Zinc is well known nutrient for its anti viral properties. And might also help the people to fight against the coronavirus. Zinc is also known for its various Health properties.
Can zinc dosing help avoid a serious illness from COVID-19? It’s a matter that has gained more interest in the science world over the past few months. Zinc is known for its antiviral effects, after all. Both the common cold and the recent global pandemic are caused by viruses of the same family known as coronaviruses. So may zinc be one of the keys to help the immune system and to thwart the dangerous inflammation caused by this new scourge?
There is no definite answer to the question. However, preliminary study reported at the European Coronavirus Conference this week indicates a potential correlation between lower blood levels of zinc and poorer health outcomes for people with COVID-19.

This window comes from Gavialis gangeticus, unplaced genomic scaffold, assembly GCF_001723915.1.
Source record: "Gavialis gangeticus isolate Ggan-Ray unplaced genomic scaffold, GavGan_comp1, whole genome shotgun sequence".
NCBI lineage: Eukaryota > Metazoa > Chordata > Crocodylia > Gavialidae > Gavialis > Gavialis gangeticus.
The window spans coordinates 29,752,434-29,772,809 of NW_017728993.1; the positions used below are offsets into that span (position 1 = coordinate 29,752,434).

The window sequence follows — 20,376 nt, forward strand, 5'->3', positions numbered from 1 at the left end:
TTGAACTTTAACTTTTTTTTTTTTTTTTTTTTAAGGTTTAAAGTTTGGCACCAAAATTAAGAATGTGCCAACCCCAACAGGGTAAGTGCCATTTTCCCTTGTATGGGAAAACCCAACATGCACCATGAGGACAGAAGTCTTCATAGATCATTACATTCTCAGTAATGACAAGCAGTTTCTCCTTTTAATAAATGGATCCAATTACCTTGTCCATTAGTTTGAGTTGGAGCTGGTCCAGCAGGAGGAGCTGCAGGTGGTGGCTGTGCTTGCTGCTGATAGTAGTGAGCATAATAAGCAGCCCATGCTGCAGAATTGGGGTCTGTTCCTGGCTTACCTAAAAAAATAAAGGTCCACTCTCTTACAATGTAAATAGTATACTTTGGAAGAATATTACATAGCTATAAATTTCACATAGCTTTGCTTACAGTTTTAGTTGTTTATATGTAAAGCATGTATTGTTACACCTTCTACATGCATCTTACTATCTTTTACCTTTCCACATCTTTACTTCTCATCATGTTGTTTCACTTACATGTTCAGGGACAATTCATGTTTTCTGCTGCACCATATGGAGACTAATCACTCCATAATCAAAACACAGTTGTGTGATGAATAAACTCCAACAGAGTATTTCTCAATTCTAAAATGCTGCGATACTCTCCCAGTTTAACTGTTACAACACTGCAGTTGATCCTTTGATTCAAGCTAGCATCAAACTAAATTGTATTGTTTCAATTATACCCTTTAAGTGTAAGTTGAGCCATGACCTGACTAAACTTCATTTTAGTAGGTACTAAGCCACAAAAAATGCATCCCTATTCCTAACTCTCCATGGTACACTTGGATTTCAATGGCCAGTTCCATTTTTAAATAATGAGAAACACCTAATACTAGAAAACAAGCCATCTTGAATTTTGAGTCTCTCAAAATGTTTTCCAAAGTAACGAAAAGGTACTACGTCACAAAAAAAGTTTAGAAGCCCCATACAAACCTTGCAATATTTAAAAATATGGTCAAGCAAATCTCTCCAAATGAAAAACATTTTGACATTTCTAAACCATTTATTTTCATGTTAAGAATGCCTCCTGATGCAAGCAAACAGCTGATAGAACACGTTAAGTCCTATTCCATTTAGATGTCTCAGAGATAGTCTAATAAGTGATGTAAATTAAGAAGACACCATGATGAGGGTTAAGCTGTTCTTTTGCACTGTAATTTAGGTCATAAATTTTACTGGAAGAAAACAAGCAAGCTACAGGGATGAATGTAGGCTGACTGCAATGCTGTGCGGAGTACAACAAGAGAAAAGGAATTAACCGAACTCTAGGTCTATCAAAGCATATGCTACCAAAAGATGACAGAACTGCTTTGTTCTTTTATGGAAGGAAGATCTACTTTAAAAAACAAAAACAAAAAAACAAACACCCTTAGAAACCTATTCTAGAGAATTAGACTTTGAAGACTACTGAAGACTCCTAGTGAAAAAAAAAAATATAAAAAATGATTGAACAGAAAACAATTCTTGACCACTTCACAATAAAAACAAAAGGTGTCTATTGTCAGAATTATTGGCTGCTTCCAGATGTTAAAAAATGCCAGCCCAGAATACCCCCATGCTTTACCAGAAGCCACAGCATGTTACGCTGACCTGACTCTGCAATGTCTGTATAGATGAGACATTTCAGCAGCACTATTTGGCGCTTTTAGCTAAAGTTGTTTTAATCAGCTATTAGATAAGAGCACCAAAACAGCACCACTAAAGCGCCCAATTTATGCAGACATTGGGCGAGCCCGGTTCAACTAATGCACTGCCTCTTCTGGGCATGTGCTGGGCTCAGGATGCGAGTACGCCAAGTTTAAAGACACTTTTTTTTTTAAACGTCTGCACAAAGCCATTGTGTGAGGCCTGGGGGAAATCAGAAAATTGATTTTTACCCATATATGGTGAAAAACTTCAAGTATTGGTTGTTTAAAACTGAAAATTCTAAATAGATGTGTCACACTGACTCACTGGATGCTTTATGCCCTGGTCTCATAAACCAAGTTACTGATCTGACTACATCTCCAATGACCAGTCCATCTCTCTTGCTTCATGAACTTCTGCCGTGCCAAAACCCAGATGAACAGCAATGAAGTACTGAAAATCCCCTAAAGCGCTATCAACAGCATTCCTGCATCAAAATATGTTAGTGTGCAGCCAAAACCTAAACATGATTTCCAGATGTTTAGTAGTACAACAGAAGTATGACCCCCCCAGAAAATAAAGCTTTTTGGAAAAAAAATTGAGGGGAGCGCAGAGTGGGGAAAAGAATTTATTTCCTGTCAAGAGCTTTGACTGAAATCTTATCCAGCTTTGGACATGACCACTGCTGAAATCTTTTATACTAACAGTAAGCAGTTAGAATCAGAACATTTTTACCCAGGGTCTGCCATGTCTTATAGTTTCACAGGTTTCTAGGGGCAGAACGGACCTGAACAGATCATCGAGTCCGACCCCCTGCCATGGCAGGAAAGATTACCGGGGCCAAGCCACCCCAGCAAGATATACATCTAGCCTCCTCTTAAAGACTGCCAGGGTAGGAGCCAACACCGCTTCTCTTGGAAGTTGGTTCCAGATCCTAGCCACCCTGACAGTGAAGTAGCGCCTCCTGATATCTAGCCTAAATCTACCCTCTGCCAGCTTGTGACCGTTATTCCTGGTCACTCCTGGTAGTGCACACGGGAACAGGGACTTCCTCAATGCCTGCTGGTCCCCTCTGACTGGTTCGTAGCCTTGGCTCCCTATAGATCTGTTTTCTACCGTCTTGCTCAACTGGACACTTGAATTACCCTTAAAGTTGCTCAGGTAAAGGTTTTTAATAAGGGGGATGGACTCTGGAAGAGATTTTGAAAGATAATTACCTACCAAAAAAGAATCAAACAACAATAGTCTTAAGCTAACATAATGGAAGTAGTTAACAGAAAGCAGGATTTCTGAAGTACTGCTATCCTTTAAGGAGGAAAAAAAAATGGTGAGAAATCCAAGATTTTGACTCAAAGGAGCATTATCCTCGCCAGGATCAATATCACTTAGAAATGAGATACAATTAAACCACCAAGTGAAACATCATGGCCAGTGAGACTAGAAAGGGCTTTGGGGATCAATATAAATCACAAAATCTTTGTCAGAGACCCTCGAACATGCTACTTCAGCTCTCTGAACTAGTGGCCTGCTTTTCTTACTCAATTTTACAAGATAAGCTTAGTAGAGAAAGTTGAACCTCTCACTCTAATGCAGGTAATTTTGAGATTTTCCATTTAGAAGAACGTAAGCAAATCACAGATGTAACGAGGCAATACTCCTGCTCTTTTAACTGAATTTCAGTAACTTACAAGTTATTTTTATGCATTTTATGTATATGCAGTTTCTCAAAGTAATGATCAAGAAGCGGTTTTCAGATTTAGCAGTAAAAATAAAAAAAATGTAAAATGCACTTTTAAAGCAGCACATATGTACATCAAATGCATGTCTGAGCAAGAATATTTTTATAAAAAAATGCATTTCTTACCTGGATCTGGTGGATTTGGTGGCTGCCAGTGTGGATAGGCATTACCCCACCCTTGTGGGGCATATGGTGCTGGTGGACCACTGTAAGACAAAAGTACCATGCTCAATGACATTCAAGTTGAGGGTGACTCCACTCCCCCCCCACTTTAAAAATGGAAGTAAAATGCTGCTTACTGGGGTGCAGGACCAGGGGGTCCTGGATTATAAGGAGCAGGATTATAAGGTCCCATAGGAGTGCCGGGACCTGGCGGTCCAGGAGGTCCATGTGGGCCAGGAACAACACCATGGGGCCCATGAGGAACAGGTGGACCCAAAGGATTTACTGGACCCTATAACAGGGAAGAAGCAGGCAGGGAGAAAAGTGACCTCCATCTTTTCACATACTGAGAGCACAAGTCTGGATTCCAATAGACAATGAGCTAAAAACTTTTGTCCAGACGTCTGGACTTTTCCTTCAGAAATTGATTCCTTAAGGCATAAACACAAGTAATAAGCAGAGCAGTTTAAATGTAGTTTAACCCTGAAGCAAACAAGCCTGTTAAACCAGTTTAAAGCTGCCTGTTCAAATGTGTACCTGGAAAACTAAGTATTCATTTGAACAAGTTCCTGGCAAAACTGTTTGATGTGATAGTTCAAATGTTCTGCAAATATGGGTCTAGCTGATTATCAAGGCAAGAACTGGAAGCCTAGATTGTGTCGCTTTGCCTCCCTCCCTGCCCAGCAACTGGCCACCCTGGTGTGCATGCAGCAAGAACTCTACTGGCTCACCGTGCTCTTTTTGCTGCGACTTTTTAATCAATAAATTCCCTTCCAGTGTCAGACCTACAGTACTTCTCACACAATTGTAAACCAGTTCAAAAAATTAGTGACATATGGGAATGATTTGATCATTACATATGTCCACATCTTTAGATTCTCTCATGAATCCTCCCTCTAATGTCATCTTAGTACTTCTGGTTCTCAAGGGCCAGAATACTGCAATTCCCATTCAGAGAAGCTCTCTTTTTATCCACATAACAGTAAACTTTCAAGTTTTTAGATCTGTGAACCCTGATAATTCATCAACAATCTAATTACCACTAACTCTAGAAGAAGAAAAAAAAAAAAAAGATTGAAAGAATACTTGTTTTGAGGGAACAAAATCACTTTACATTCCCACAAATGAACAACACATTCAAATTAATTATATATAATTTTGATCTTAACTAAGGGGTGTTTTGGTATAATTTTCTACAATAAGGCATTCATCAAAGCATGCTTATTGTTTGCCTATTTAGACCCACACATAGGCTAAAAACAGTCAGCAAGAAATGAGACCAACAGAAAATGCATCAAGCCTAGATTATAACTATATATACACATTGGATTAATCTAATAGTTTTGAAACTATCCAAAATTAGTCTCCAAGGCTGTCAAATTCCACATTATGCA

Dr. Roberto Güerri-Fernández of Spain performed a retrospective study of symptomatic patients admitted to the hospital in Barcelona from mid-March to the end of April. Fasting blood amounts of zinc were taken from all 611 men and women (63 years of age on average) admitted to the COVID-19 unit during the study time. Researchers have had access to other laboratory findings and medical records, including pre-existing conditions.
For the latest study the research concentrated on a small group of only 249 people, including 21 who died. Zinc amounts of these 249 individuals were 61 micrograms per deciliter on average when they were admitted to hospital. However when researchers compared zinc survivors to those who succumbed to the disease, they found a substantial difference: 63.1 versus 43 micrograms per deciliter, on average. After correcting for variables such as age, sex, and severity.
“Lower levels of zinc at entry associate with higher inflammation in the process of infection and worse outcomes,” the authors of the study noted.
While the study connects lower zinc levels at entry to increased risk of death in COVID-19 patients, it does not indicate that one affects the other. It merely indicates the connection between the nutrient and the disease, says Philip C. Calder, PhD, who was not interested in the research. Calder is a professor of dietary immunology and head of human immunology.